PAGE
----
After seeing U.S. President-elect Donald Trump fool the New York Times in a face-to-face meeting last week, veteran climate hawk Joe Romm of the Center for American Progress is urging the country’s media to judge the new administration by what it does, not by what it says.
“Donald Trump spouted incoherent, anti-scientific nonsense on climate change at length with New York Times reporters and editors Tuesday — and they totally fell for it,” Romm writes. Trump claimed he has an “open mind” on climate, all the while spouting false uncertainties that would hit the mainstream at any gathering of climate deniers.
“It’s a very complex subject,” Trump said, according to the New York Times transcript of the meeting. “I’m not sure anybody is ever going to really know…. they say they have science on one side but then they also have those horrible emails that were sent between the scientists….Terrible. Where they got caught, you know, so you see that and you say, what’s this all about. I absolutely have an open mind.”
(The “horrible” emails where the authors allegedly “got caught” refers to a decade-old, manufactured attack in which climate deniers stole, then misinterpreted entirely legitimate private emails between climate scientists—as seven independent inquiries went to the trouble of establishing.)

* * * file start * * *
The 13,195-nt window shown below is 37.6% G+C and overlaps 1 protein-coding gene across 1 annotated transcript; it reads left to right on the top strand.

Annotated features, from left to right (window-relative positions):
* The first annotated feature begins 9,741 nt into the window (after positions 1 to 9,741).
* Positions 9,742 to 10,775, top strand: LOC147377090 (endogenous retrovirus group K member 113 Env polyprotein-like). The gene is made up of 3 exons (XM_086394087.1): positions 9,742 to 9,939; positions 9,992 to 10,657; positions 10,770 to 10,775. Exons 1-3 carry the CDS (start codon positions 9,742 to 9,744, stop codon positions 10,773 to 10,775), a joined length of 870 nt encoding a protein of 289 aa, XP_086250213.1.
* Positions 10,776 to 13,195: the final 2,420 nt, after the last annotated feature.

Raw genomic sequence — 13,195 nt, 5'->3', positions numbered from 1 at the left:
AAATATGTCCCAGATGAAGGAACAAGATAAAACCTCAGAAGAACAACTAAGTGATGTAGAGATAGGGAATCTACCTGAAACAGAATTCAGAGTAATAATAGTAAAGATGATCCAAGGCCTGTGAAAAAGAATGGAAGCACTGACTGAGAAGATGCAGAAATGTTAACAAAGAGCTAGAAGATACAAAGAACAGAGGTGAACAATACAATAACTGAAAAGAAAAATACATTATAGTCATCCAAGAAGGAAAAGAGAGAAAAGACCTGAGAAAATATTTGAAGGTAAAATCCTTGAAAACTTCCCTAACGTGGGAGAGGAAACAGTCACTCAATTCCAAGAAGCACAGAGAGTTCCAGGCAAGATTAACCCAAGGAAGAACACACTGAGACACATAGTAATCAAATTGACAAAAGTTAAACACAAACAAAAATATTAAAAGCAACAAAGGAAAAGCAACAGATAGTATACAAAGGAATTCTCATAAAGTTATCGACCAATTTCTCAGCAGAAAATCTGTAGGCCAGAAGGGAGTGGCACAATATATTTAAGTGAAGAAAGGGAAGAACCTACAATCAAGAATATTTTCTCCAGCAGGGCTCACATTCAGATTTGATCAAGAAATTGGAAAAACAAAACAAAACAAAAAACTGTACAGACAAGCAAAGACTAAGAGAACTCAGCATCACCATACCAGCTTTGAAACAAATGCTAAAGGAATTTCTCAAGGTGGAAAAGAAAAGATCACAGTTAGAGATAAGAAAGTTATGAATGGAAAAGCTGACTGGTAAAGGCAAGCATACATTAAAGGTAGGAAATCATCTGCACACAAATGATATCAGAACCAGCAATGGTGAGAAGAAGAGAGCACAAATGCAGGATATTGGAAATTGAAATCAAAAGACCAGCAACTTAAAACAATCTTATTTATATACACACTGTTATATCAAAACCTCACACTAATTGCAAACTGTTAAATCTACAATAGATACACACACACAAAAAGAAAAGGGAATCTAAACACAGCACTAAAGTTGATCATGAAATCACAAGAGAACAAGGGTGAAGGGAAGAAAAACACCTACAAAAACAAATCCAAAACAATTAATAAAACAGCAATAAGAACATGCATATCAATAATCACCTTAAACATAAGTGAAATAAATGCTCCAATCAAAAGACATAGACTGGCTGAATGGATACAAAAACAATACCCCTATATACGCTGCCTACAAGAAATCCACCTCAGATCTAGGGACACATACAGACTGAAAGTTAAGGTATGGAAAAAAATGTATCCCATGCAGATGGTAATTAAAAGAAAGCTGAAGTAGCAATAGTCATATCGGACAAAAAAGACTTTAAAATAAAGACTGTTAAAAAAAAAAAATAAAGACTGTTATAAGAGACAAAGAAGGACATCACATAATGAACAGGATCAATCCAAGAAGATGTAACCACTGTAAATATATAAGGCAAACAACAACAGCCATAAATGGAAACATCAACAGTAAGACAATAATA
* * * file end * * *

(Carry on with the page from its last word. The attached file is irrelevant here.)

But that still matters more than the climate denial Trump has moved to entrench in staffing his administration.
“Pay no attention,” Romm writes, “to the hardcore climate denier that Trump named his chief White House strategist, the hardcore climate denier Trump put in charge of the EPA transition (and who is on the shortlist to run the EPA), the climate action opponent Trump named as his Chief of Staff, the fossil fuel executives and lobbyists overseeing his transition for the departments of Energy and Interior, and the conservative Supreme Court judge he can name who would be the fifth vote to block the EPA’s modest domestic climate plan.”
Unfortunately, the Times may have missed the opportunity to up its game on climate change reporting. After the paper advertised for a new Climate Editor—and after a succession of friends and colleagues urged him to respond—futurist Alex Steffen threw his hat in the ring for the job.
Applicants were asked what they would do to revitalize paper’s climate reporting. Steffen responded by urging the Times to “seek out new audiences, new voices, and new methodologies that all work together to enable powerful storytelling about complex and fast-changing systems.” That would have meant engaging more deeply at the risk of narrowing the audience for climate coverage, making climate reporting more complex in the hope of making the issue easier to understand, and making the coverage more exploratory to give it more vitality and exploratory.
“They’re going to hire someone else. I think I’m still right,” Steffen writes on Medium.